I have argued previously that the psychotherapist matters. Placing more time and effort in developing good reflective practice based on quality information and developing therapist skills like empathy, progress monitoring, and identifying and repairing alliance ruptures will result in better patient outcomes. As Owen and colleagues note, when reading an RCT that claims to find significant differences between psychotherapies, ask yourself if they took into account the effects of differences between therapists.
Are The Parts as Good as The Whole?
Bell, E. C., Marcus, D. K., & Goodlad, J. K. (2013). Are the parts as good as the whole? A meta-analysis of component treatment studies. Journal of Consulting and Clinical Psychology, 81, 722-736.
Component studies (i.e., dismantling treatments or adding to existing treatments) may provide a method for identifying whether specific active ingredients in psychotherapy contribute to client outcomes. In a dismantling design, at least one element of the treatment is removed and the full treatment is compared to this dismantled version. In additive designs, an additional component is added to an existing treatment to examine whether the addition improves client outcomes. If the dismantled or added component is an active ingredient, then the condition with fewer components should yield less improvement. Among other things, results from dismantling or additive design studies can help clinicians make decisions about which components of treatments to add or remove with some clients who are not responding. For example, Jacobson and colleagues (1996) conducted a dismantling study of cognitive-behavioral therapy (CBT) for depression. They compared: (1) the full package of CBT, (2) behavioral activation (BA) plus CBT modification of automatic thoughts, and (3) BA alone. This study failed to find differences among the three treatment conditions. These findings were interpreted to indicate that BA was as effective as CBT, and there followed an increased interest in behavioral treatments for depression. However, relying on a single study to influence practice is risky because single studies are often statistically underpowered and their results are not as reliable as the collective body of research. One way to evaluate the collective research is by meta analysis, which allows one to assess an overall effect size in the available literature (see my November, 2013 blog on why clinicians should rely on meta analyses). In their meta analysis, Bell and colleagues (2013) collected 66 component studies from 1980 to 2010. For the dismantling studies, there were no significant differences between the full treatments and the dismantled treatments. For the additive studies, the treatment with the added component yielded a small but significant effect at treatment completion and at follow-up. These effects were only found for the specific problems that were targeted by the treatment. Effects were smaller and non-non-significant for other outcomes such as quality of life.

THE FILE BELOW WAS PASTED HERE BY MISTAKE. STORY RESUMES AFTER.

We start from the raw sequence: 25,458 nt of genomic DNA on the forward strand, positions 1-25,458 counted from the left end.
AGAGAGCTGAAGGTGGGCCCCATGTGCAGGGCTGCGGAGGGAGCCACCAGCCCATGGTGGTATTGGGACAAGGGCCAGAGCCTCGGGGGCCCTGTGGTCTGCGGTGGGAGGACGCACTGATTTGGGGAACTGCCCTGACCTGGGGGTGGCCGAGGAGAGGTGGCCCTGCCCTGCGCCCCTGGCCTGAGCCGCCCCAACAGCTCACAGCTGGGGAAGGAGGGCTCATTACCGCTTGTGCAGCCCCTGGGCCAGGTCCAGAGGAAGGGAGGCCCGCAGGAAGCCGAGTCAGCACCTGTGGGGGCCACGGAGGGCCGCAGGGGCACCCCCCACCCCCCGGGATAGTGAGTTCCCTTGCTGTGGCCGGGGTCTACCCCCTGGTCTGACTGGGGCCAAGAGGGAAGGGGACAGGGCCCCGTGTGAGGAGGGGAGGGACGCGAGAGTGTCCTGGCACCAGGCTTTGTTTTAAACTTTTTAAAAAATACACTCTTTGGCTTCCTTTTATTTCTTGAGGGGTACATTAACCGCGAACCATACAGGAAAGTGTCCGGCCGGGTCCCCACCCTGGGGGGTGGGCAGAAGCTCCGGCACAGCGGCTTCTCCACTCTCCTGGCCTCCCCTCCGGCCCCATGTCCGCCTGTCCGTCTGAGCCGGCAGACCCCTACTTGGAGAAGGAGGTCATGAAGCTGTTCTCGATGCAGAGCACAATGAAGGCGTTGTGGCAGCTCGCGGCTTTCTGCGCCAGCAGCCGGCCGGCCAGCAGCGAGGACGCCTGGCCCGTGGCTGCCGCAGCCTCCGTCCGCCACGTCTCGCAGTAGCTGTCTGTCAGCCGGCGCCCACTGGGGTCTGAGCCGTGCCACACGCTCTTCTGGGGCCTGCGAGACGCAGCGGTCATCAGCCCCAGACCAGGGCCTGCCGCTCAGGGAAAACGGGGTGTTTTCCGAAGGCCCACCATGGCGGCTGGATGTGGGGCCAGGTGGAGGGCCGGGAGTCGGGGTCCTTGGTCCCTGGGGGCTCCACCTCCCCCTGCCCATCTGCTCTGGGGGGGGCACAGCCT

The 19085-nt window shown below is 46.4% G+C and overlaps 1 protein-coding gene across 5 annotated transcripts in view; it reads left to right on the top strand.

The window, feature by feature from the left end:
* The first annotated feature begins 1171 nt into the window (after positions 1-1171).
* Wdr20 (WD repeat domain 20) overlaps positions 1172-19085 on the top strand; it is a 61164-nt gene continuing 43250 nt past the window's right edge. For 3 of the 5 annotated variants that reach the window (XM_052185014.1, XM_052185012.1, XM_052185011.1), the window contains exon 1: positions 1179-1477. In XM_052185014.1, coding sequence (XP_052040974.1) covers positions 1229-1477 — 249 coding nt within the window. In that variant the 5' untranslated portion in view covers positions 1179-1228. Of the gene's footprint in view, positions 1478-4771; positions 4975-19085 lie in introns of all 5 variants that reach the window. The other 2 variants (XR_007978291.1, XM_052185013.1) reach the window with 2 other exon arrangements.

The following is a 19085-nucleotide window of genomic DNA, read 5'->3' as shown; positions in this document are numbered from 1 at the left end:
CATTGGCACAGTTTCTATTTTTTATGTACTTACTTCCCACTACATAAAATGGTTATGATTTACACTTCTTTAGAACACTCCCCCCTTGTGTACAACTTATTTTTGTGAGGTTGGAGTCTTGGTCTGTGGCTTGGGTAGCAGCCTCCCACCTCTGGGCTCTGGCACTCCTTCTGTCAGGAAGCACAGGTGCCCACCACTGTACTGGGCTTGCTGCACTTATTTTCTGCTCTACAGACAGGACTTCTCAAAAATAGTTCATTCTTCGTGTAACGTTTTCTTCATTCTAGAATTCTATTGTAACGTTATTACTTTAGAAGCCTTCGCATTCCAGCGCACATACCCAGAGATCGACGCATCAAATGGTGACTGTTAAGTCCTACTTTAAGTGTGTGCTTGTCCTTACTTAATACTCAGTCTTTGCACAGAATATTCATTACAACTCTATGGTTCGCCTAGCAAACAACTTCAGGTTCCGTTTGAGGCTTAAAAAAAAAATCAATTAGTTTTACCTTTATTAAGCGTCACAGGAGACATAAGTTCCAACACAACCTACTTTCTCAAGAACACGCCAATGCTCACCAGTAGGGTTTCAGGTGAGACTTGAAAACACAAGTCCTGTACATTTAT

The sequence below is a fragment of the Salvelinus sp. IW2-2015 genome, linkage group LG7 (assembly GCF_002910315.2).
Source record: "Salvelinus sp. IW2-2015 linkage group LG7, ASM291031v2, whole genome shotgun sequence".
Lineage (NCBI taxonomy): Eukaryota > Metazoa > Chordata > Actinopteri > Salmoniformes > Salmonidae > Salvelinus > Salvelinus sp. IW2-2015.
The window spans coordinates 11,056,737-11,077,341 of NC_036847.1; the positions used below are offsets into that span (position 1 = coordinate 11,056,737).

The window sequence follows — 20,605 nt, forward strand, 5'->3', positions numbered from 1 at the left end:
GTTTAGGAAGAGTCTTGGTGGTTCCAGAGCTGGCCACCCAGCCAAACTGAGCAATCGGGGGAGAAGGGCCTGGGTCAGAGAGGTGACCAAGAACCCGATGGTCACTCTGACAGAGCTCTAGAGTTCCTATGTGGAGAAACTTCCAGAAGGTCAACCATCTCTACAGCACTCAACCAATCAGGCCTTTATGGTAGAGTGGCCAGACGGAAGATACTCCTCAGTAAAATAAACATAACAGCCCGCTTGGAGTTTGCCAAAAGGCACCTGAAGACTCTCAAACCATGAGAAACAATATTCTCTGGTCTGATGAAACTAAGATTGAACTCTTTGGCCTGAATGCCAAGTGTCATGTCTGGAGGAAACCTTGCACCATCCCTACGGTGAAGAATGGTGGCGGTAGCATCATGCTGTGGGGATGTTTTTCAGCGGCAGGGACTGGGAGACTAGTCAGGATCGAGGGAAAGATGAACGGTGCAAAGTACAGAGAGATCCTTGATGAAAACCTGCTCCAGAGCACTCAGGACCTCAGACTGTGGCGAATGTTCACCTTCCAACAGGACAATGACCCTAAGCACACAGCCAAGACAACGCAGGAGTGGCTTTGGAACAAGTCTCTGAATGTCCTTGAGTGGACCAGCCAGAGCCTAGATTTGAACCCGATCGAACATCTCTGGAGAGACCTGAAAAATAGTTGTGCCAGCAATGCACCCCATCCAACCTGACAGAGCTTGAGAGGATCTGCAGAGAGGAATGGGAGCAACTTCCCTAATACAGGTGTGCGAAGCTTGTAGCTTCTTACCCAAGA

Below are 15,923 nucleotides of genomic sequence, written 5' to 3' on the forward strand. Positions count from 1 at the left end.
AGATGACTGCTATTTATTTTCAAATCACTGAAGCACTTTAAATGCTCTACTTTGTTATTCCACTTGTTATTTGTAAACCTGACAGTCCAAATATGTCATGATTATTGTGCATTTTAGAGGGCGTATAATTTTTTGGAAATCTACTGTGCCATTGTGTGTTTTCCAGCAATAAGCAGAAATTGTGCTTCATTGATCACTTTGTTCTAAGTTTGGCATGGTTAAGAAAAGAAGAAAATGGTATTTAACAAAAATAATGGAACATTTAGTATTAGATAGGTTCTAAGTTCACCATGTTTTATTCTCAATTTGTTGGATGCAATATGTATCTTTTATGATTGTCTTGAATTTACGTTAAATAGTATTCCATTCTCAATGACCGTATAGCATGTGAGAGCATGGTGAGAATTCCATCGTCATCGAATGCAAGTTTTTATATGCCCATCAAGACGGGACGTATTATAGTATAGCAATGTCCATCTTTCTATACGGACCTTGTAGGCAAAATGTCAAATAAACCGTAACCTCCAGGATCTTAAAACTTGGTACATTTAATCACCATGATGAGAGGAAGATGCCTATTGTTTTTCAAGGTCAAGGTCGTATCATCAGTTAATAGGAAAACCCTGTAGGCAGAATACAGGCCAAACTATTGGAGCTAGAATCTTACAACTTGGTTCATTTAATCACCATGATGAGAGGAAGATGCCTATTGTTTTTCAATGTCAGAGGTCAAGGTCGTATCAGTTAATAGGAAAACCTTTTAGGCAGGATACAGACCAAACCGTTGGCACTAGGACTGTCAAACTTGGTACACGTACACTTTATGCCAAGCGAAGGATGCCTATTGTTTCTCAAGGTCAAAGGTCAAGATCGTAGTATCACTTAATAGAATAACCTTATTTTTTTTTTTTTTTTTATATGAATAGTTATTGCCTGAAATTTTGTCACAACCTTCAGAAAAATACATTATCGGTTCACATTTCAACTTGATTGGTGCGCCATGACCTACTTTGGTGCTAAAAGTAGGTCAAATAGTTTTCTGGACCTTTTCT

Psychotherapists are sometimes faced with a decision about whether to supplement current treatments with an added component, or whether to remove a component that may not be helping. Adding components to existing treatments leads to modestly improved outcomes at least with regard to targeted symptoms. Removing components appears not to have an impact on outcomes. The findings of Bell and colleagues’ (2013) meta analysis suggest that specific components or active ingredients of current treatments’ have a significant but small effect on outcomes. Some writers, such as Wampold, have argued that the small effects of specific components highlight the greater importance of common factors in psychotherapy (i.e., therapeutic alliance, client expectations, therapist empathy, etc.). This may be especially the case when it comes to improving a patient’s quality of life.
Author email: email@example.com